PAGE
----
Sgnl’s body conducting Bluetooth wristband is oddly compelling

Chris Davies - Jan 7, 2018, 10:10 pm CST
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Sgnl’s body conducting Bluetooth wristband is oddly compelling

Samsung’s C-Lab hibernator for unusual projects seemed faintly ridiculous when we first saw its fruits a few years back, but one project has graduated and is about to hit the market. Sgnl gives the Bluetooth headset a twist by transmitting the sound through vibrations of your hand. To hear the person calling, you jab your finger to your ear.

It seemed a little odd – even if it did indeed work – back when we saw it in prototype form in 2016, but clearly enough people were swayed for it to get the green light. Now, Sgnl is expected to begin shipping to crowdfunding backers in March, with general availability shortly thereafter.

Rather sensibly, Sgnl isn’t intended to replace your watch or smartwatch, just its strap. Clip the – fairly chunky – band on in place of whatever bracelet or strap you’re currently using, pair it to your smartphone via Bluetooth, and you get the best of both worlds. Well, assuming by “best” you mean “a pretty oversized black metal band.”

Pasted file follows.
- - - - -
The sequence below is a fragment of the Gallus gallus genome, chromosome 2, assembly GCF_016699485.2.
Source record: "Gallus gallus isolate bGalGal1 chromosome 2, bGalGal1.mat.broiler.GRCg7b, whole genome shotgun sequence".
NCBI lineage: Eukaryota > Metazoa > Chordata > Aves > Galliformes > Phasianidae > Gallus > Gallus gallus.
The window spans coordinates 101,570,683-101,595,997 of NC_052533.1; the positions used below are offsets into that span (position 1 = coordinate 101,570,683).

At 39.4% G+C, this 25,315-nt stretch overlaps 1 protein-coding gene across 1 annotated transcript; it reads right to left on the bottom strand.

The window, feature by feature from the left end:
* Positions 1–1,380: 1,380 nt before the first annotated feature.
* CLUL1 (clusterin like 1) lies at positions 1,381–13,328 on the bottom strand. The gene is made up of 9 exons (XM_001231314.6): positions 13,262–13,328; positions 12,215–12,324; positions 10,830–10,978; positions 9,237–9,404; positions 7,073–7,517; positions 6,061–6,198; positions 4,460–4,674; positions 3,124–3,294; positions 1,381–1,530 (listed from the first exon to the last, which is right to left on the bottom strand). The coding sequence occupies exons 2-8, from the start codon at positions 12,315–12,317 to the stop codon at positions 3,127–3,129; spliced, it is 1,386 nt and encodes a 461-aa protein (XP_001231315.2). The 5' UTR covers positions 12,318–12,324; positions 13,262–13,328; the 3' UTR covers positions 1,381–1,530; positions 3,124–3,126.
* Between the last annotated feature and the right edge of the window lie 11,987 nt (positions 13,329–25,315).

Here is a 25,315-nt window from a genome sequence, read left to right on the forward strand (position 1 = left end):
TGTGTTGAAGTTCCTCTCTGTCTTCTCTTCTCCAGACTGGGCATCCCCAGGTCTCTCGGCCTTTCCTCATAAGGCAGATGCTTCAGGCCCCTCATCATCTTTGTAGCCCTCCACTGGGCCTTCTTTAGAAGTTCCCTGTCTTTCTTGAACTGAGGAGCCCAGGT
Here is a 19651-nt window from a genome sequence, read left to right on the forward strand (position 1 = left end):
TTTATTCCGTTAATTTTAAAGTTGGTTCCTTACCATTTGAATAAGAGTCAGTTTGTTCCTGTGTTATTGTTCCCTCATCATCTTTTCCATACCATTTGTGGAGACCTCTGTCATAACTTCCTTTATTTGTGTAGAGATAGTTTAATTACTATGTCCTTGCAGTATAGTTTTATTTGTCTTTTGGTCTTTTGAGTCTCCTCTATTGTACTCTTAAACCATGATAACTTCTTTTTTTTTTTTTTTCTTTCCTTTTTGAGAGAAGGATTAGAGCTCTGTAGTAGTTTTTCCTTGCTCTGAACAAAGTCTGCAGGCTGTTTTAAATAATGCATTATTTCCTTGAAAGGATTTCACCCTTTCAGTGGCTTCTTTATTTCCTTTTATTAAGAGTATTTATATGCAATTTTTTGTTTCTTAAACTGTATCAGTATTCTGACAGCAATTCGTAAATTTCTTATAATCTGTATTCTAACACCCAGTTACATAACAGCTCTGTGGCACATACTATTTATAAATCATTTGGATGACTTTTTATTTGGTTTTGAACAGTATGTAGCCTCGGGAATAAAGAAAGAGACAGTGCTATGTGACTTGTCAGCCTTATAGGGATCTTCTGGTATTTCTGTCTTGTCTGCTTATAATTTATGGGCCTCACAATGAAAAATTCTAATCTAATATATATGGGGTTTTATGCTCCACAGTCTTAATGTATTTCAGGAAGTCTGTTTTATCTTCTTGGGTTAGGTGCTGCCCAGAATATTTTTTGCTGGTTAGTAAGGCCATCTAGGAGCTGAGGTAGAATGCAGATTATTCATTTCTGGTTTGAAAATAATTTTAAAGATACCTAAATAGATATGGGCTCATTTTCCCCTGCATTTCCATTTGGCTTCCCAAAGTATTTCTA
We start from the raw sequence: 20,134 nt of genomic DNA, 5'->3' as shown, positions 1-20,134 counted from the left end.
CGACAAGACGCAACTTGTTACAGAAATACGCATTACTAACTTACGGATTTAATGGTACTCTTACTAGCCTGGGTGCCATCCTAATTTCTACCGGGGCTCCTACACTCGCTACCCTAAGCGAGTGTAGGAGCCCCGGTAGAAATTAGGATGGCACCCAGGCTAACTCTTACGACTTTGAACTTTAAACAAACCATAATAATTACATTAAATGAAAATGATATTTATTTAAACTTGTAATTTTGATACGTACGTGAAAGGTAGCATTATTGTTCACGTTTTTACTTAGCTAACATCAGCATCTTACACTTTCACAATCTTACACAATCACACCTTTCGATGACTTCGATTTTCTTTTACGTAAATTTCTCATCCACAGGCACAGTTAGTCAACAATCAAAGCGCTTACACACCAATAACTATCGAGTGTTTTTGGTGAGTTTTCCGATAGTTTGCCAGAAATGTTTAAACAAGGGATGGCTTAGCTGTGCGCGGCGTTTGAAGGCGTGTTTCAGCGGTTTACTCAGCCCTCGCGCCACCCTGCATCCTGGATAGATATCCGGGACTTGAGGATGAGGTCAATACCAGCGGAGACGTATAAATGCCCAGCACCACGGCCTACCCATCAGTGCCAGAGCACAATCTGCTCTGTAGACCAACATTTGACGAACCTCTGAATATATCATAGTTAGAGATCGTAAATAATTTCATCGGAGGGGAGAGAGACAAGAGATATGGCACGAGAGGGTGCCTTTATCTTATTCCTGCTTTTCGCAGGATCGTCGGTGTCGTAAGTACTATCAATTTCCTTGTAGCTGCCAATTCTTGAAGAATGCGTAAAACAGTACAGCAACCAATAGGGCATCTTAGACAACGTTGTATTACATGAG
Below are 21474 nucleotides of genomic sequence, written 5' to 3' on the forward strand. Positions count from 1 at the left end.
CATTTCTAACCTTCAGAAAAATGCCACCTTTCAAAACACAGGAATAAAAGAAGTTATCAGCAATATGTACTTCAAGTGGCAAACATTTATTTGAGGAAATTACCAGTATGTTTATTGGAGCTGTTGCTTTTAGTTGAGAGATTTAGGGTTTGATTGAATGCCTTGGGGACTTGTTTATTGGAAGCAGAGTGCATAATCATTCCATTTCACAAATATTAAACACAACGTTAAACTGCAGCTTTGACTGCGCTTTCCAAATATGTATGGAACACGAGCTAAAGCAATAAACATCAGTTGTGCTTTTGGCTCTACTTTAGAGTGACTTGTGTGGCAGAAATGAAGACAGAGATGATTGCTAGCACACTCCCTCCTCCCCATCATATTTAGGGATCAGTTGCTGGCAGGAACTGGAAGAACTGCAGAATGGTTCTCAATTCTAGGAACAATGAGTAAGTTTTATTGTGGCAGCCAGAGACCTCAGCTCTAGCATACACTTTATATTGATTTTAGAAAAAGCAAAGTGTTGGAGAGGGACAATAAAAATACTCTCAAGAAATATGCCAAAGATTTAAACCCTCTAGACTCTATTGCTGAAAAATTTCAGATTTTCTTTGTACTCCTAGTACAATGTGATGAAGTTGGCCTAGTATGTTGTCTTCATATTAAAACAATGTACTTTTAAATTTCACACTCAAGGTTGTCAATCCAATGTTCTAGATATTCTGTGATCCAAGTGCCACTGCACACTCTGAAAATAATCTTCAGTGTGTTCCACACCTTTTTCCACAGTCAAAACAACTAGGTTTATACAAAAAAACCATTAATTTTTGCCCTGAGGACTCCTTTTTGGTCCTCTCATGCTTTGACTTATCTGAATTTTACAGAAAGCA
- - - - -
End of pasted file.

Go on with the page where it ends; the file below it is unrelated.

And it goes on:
It’s not uncomfortable, though, even if it’s hardly discreet. A soft-touch nub presses into your skin for the conduction aspect; the rest is dark-finish stainless steel. Sgnl will include a blank section in case you want to wear it without a watch at all, and honestly I thought that looked better: more like a generic fitness tracker, which Sgnl actually is too. If the black isn’t to your taste, Sgnl has white, navy, brown, gray, and green versions too.

A full charge of the 200 mA battery should keep the Sgnl going for four days of standby, or 3.5 hours of active use. You’re probably not going to want to take lengthy calls this way, mind. Not only is there something faintly ridiculous about holding your finger to your ear and listening intently, as though you’re pretending to be an FBI agent, it gets a little uncomfortable after a while.

Since anything that can be piped over Bluetooth will play back through Sgnl, you could theoretically listen to music or videos if you wanted. Again, it wouldn’t the the most comfortable way of doing so – nor deliver the most pristine audio – but if you wanted to quickly check out a short clip shared on Facebook or Twitter without pulling out your headphones or playing it out loud, it would certainly do for that.

Coming in September, meanwhile, is Sgnl S. That has a similar purpose, but throws in a 0.49-inch OLED screen, too. It’s also compatible with iOS and Android, but has a 10 day standby time. Again, it’ll fit to a regular watch or smartwatch with 20, 22, or 24 mm lugs.


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